Concerns By Save The Whales and Partner Organizations on Wind Farm Proposals
On April 18, 2023, Sea Life Conservation, Save The Whales, and Ocean Conservation Research submitted a 78 page joint statement t(with appendix) to the Bureau of Ocean Energy Management (BOEM) regarding its Draft Environmental Impact Statement for the Mayflower Wind (a.k.a. SouthCoast Wind) power plant, through the public comment process. To read the complete joint statement go to: https://www.regulations.gov/comment/BOEM-2023-0011-0137
Some of the concerns we raised are below.
- Claimed tonnage of carbon dioxide emissions spared annually is not supported by the disclosures in the DEIS which omits carbon emissions that will necessarily occur as the result of the project resulting from mining and materials production for refined steel and concrete materials. We've calculated for steel production and have yet to calculate for concrete. The infrastructure is massive; It is not appropriate to omit this when calculating emissions as other types of power plants do not require anywhere near the amount of materials to build.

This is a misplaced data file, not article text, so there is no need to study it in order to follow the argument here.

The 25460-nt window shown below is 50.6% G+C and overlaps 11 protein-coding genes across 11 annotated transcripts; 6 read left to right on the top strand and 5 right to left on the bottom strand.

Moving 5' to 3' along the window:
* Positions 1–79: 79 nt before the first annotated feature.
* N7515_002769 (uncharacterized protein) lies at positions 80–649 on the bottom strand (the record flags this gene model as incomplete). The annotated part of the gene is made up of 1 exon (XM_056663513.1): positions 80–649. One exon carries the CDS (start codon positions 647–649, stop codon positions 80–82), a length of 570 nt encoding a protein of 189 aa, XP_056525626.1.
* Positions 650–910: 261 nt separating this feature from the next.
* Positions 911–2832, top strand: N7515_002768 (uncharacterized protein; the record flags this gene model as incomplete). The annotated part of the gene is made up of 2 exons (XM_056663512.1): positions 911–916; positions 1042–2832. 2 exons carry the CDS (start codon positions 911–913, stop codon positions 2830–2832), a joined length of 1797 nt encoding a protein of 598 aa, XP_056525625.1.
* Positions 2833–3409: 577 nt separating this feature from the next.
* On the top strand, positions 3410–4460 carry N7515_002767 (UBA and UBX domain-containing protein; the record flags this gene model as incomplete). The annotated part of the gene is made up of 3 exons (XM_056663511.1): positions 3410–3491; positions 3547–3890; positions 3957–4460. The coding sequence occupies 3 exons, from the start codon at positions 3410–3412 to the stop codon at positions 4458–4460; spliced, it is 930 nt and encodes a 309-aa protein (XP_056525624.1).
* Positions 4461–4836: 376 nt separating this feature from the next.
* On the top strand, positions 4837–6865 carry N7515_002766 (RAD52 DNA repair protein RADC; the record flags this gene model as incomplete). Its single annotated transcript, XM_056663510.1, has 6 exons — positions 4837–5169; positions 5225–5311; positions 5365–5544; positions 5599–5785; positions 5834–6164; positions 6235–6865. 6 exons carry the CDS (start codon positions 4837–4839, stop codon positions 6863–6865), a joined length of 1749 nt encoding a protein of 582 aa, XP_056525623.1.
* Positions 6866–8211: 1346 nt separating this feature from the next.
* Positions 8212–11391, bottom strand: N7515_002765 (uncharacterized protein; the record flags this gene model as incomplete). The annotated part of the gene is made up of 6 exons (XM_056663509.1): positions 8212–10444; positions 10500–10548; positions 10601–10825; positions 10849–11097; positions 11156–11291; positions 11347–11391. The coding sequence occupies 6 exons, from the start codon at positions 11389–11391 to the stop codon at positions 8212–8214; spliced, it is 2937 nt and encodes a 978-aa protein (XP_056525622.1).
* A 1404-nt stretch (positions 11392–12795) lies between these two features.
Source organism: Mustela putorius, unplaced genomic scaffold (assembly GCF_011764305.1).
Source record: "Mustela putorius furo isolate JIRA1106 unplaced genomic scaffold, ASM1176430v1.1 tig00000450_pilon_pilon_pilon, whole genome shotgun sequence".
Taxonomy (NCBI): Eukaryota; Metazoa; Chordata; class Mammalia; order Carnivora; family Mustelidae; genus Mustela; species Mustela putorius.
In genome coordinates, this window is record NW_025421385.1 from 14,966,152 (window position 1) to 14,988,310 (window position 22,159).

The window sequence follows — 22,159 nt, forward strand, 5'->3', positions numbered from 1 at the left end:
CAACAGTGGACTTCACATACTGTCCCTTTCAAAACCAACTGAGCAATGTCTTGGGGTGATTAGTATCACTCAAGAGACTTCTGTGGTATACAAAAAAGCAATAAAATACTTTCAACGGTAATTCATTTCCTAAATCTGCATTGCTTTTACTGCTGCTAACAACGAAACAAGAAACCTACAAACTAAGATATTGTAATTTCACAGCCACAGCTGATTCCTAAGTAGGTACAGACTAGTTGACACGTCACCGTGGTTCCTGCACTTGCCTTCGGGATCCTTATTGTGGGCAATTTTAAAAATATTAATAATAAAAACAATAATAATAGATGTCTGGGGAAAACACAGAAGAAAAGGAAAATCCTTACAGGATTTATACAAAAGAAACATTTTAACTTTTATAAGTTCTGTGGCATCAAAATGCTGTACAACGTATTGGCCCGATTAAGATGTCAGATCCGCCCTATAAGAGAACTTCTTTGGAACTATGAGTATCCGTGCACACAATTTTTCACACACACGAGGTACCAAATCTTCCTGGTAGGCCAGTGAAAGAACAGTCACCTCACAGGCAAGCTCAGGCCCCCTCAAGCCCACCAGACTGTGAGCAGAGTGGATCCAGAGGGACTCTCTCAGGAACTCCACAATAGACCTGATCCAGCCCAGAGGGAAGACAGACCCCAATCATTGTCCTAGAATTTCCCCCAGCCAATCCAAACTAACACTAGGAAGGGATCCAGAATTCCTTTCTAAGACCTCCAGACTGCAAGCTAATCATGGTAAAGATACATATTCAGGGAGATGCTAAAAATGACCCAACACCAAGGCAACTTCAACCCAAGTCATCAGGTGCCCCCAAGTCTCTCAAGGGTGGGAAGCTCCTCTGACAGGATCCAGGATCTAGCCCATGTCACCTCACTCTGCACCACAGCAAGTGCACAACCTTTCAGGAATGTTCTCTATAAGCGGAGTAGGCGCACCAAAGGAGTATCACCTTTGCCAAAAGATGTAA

- The cumulative effect of Mayflower Wind project combined with other wind power plants is an enormous increase the metal and concrete surface area in the marine environment (a.k.a marine industrialization or marine urbanization) is expected to cause a population explosion of sessile (attached) filter-feeding heterotrophs, which will reduce autotrophic plankton (photosynthetic plankton) density over the Outer Continental Shelf, and via this mechanism, its capacity to serve as a carbon buffer (which is important for pulling carbon dioxide out of the atmosphere) may be impaired.